Swine influenza was first proposed to be a disease related to human flu during the 1918 flu pandemic, when pigs became ill at the same time as humans. The first identification of an influenza virus as a cause of disease in pigs occurred about ten years later, in 1930. For the following 60 years, swine influenza strains were almost exclusively H1N1. Then, between 1997 and 2002, new strains of three different subtypes and five different genotypes emerged as causes of influenza among pigs in North America. In 1997–1998, H3N2 strains emerged. These strains, which include genes derived by Reassortment from human, swine and avian viruses, have become a major cause of swine influenza in North America. Reassortment between H1N1 and H3N2 produced H1N2. In 1999 in Canada, a strain of H4N6 crossed the species barrier from birds to pigs, but was contained on a single farm.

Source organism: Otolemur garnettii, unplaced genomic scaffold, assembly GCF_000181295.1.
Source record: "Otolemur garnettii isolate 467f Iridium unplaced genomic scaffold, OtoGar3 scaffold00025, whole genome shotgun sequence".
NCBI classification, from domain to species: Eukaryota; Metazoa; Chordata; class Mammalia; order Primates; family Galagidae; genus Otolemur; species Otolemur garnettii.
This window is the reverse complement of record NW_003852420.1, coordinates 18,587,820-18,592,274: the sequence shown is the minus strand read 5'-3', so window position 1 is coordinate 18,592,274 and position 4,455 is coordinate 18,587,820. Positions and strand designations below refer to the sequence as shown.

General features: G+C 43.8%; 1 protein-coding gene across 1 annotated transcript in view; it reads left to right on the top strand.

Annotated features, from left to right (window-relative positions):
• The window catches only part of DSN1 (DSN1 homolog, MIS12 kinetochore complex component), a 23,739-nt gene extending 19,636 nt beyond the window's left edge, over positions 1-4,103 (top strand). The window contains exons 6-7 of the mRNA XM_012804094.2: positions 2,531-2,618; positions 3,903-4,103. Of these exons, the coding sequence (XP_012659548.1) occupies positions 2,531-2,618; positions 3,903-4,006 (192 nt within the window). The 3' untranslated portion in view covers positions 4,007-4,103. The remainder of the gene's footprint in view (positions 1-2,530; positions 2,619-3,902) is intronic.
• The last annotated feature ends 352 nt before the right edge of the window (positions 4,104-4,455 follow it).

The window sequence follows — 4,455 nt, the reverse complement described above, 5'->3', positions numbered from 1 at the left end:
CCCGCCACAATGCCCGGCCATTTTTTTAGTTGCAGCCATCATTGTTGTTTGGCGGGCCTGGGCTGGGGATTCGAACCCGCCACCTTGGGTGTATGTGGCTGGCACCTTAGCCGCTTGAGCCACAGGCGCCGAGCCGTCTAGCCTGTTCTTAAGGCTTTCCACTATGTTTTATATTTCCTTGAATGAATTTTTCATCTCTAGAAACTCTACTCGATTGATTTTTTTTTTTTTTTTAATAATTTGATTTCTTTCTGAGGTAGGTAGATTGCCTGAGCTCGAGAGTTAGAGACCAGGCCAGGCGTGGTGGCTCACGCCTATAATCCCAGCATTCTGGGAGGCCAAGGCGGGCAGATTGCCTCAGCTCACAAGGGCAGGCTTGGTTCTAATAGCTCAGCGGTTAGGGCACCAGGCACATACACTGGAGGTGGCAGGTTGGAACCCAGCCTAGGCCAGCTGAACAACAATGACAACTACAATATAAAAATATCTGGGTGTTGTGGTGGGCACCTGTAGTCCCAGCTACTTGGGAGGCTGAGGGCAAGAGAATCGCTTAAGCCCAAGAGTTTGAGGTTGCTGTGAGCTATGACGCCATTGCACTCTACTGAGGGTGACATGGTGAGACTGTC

Swine Influenza can affect animals and also humans as well.
Swine Influenza causes fever, disorientation, stiffness of the joints, vomiting, and loss of consciousness. It can also end in death.
You can detect swine influenza by watching out for these symptoms; vomiting, nausea, runny nose, loss of appetite, drowsy, the chills, fever, body aches, soar throat, coughing, diarrhea, and stomach ache.
The treatment for Swine Flu contains bed rest, lots of healthy fluids, cough suppressants, and medicine for fevers.